GOP has made things better for the small businesses that drive our economy

Author: Dave Williams - May 7, 2018 - Updated: May 7, 2018

Dave Williams immigration
Dave Williams

Last week was National Small Business Week, an annual recognition of the big role that small businesses play in the country’s economic success.

Small businesses drive local and national economic growth, job creation, and innovation, providing livelihoods for one million Coloradans and their families as well as improving the livelihoods of the rest.

And this year there is much to celebrate. Small business sentiment is currently at a record high. Colorado’s unemployment rate is at 3 percent. State business creation is strong, rising 10 percent — more than 120,000 new businesses — over this time last year.  And an optimism pervades our Main Streets that hasn’t been seen in decades.

This success is largely a result of Republicans at all levels of government working to pass pro-business reforms to make it easier for small businesses to thrive.

Exhibit A is the new tax code passed into law late last year by Congressional Republicans. In addition to lower rates and simplification, It includes the biggest small business tax cut in the country’s history in the form of a new 20 percent small business tax deduction. This allows small businesses to protect one-fifth of their revenues from taxation, which can be used to expand, invest in new product lines, and hire new employees.

This is exactly what’s happening in Colorado and across the country. Consider Canary LLC, a Denver-based oilfield service company that’s using its tax cut savings to “furiously” hire more employees and invest. “What the tax reform package is allowing us to do is really dial up our capital spending even more, so we are going to try to achieve 50 percent revenue growth next year in 2018 over 2017,” said CEO Dan Eberhart.

Similar stories are occurring across the state and nation. In addition, more than four million U.S. employees have received increased compensation from their corporate employers, including Walmart, AT&T, and American Airlines, because the new tax code also brings the corporate rate in-line with international standards.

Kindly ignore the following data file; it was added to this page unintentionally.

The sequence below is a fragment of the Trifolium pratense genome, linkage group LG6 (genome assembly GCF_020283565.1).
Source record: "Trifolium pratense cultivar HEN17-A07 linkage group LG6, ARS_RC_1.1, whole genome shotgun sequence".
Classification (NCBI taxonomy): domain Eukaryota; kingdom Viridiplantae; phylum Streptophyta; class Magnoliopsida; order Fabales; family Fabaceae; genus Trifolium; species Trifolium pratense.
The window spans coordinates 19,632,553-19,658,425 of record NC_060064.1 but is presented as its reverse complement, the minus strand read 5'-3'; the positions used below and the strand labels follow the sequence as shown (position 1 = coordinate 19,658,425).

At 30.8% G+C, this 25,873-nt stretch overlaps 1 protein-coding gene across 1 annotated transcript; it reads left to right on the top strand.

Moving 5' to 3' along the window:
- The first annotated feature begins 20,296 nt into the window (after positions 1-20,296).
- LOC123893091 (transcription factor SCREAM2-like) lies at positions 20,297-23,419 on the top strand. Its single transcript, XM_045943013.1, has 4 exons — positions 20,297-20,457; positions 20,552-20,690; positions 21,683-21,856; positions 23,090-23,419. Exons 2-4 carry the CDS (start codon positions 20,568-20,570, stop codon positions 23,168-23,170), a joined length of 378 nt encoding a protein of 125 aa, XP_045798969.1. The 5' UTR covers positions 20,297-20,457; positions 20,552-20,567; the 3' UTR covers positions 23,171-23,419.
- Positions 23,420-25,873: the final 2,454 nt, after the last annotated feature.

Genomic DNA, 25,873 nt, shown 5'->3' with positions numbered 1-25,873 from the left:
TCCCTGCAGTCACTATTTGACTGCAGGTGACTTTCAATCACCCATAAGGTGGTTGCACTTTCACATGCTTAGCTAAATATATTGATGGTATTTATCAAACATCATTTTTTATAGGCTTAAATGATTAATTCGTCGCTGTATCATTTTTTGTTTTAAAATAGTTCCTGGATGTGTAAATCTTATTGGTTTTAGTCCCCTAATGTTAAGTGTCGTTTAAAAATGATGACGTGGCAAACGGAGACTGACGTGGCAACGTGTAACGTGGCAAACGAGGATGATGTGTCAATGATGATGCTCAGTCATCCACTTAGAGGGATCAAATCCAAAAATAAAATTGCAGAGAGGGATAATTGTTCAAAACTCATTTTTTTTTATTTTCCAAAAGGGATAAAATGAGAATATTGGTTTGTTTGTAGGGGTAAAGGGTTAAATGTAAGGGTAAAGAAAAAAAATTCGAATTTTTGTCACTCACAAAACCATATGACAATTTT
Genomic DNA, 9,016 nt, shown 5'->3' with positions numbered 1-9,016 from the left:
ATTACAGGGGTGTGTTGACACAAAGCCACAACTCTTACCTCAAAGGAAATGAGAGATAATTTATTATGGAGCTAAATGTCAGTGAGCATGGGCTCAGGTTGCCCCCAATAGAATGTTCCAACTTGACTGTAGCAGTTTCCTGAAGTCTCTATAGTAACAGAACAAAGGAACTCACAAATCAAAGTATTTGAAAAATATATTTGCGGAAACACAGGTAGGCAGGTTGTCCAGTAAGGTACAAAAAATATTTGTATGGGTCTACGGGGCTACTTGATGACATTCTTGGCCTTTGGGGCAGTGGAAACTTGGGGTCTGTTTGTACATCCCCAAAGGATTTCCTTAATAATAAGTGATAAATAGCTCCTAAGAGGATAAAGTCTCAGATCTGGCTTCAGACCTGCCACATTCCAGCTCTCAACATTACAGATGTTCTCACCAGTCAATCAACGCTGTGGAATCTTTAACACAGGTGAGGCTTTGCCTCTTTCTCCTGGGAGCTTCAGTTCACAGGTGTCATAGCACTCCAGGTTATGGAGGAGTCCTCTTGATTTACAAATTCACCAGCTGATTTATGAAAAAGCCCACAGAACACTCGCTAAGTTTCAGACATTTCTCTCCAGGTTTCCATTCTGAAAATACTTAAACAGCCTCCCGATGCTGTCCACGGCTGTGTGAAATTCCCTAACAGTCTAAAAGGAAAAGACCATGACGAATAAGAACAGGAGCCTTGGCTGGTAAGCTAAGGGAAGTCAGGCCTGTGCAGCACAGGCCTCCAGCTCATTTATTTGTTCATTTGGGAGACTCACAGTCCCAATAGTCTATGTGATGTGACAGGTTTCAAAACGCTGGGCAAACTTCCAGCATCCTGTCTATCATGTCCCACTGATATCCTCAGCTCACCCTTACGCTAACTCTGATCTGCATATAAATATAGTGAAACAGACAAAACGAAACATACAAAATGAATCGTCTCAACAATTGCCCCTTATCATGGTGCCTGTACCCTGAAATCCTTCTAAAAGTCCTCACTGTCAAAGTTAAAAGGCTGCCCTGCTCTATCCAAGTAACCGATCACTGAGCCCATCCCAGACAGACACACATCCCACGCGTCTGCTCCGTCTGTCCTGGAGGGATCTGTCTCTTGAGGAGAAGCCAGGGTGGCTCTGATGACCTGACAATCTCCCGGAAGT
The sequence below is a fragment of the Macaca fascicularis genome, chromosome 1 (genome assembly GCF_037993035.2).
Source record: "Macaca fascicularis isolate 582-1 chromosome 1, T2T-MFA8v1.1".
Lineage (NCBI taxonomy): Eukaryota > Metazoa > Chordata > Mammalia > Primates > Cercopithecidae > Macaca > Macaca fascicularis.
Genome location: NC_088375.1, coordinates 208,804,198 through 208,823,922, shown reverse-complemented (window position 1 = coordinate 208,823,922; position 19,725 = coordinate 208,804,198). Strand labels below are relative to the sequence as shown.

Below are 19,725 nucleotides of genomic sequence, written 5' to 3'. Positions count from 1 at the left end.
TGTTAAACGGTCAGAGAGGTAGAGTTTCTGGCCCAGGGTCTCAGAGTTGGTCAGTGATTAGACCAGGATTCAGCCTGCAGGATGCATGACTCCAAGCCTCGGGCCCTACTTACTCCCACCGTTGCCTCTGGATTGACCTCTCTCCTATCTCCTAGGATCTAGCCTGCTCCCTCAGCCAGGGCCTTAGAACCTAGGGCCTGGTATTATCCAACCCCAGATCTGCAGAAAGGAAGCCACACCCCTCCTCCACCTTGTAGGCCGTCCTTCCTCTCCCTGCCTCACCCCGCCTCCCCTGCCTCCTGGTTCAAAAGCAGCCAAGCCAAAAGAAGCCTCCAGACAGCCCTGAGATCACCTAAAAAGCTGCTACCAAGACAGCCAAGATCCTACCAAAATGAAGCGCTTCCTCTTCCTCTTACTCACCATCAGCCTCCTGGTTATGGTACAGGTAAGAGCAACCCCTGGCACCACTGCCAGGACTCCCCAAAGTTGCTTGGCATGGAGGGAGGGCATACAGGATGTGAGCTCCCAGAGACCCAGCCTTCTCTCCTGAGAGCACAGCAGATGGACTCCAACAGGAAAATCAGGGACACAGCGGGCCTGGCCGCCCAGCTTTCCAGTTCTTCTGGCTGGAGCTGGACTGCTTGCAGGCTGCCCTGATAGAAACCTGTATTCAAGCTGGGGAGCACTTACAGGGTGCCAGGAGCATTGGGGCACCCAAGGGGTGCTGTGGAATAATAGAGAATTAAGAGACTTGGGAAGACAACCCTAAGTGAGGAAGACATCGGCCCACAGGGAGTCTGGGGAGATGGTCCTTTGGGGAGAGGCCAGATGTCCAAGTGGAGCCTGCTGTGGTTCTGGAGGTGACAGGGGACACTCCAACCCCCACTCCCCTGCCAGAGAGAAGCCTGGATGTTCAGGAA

And the best is yet to come. Earlier this month, small businesses filed their first quarter taxes — their first filing under the new regime. As more of the nation’s 29 million small businesses learn about the new 20 percent deduction, expect even more investment and economic growth.

Billions of additional dollars remaining in our communities as a result of tax cuts rather than being shipped off to Washington D.C. stimulates spending, investment, and wages growth. As a result, the non-partisan Congressional Budget Office recently raised its growth forecast for this year to 3.3 percent, about 75 percent higher than the last year of the Obama Administration.

The higher standards of living that are part of economic growth help everyone but especially those who need it most. I agree with President Ronald Reagan’s statement, “The best social program is a job.”

And it’s small businesses that provide two-thirds of the new jobs in this country. So policies that help them help everyone.

Yet these gains could prove temporary. Democrats have promised to repeal these tax cuts if they retake Congress in the election this fall. House Minority Leader Nancy Pelosi has called tax cut-induced pay increases “crumbs.” (Surely they are to her, whose net worth is $43 million, making her one of the richest members of Congress.)

So this week, take a moment to reflect on everything that small businesses do for the community and economy. But also take time to appreciate the conditions that allow small businesses to flourish in the first place and how these must be protected and expanded. For everyone’s sake.

Dave Williams

Dave Williams

Dave Williams, a Colorado Springs Republican, represents District 15 in the Colorado House and is vice president of logistics for a manufacturing support services company.